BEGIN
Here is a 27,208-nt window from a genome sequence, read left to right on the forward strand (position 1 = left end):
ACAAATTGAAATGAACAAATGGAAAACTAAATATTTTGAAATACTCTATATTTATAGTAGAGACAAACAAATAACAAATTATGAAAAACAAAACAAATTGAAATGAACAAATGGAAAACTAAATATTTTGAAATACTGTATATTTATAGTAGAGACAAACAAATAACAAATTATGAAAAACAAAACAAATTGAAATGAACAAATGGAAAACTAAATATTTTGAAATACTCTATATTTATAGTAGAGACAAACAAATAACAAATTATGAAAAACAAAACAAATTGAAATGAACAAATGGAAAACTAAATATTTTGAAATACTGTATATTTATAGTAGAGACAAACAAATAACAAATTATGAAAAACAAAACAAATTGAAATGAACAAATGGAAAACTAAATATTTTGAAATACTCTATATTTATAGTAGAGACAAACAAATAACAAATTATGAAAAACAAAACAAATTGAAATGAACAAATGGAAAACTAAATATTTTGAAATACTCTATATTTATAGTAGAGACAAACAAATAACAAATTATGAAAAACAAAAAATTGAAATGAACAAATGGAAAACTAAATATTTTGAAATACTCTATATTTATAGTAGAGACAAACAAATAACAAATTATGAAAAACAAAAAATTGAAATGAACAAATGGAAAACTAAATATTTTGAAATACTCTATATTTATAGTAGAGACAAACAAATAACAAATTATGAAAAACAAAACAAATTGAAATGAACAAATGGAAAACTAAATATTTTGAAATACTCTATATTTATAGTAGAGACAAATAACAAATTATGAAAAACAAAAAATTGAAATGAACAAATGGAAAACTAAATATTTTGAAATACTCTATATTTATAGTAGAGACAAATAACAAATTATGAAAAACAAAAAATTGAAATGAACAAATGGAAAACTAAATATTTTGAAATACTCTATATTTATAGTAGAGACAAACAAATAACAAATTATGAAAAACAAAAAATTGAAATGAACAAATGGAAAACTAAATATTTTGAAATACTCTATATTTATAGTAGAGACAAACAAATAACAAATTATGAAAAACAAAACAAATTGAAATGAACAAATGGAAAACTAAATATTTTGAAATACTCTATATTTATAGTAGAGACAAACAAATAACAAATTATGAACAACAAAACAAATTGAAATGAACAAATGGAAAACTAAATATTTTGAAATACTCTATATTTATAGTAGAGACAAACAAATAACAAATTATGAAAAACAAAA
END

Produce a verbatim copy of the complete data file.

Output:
Here is a 27,208-nt window from a genome sequence, read left to right on the forward strand (position 1 = left end):
ACAAATTGAAATGAACAAATGGAAAACTAAATATTTTGAAATACTCTATATTTATAGTAGAGACAAACAAATAACAAATTATGAAAAACAAAACAAATTGAAATGAACAAATGGAAAACTAAATATTTTGAAATACTGTATATTTATAGTAGAGACAAACAAATAACAAATTATGAAAAACAAAACAAATTGAAATGAACAAATGGAAAACTAAATATTTTGAAATACTCTATATTTATAGTAGAGACAAACAAATAACAAATTATGAAAAACAAAACAAATTGAAATGAACAAATGGAAAACTAAATATTTTGAAATACTGTATATTTATAGTAGAGACAAACAAATAACAAATTATGAAAAACAAAACAAATTGAAATGAACAAATGGAAAACTAAATATTTTGAAATACTCTATATTTATAGTAGAGACAAACAAATAACAAATTATGAAAAACAAAACAAATTGAAATGAACAAATGGAAAACTAAATATTTTGAAATACTCTATATTTATAGTAGAGACAAACAAATAACAAATTATGAAAAACAAAAAATTGAAATGAACAAATGGAAAACTAAATATTTTGAAATACTCTATATTTATAGTAGAGACAAACAAATAACAAATTATGAAAAACAAAAAATTGAAATGAACAAATGGAAAACTAAATATTTTGAAATACTCTATATTTATAGTAGAGACAAACAAATAACAAATTATGAAAAACAAAACAAATTGAAATGAACAAATGGAAAACTAAATATTTTGAAATACTCTATATTTATAGTAGAGACAAATAACAAATTATGAAAAACAAAAAATTGAAATGAACAAATGGAAAACTAAATATTTTGAAATACTCTATATTTATAGTAGAGACAAATAACAAATTATGAAAAACAAAAAATTGAAATGAACAAATGGAAAACTAAATATTTTGAAATACTCTATATTTATAGTAGAGACAAACAAATAACAAATTATGAAAAACAAAAAATTGAAATGAACAAATGGAAAACTAAATATTTTGAAATACTCTATATTTATAGTAGAGACAAACAAATAACAAATTATGAAAAACAAAACAAATTGAAATGAACAAATGGAAAACTAAATATTTTGAAATACTCTATATTTATAGTAGAGACAAACAAATAACAAATTATGAACAACAAAACAAATTGAAATGAACAAATGGAAAACTAAATATTTTGAAATACTCTATATTTATAGTAGAGACAAACAAATAACAAATTATGAAAAACAAAA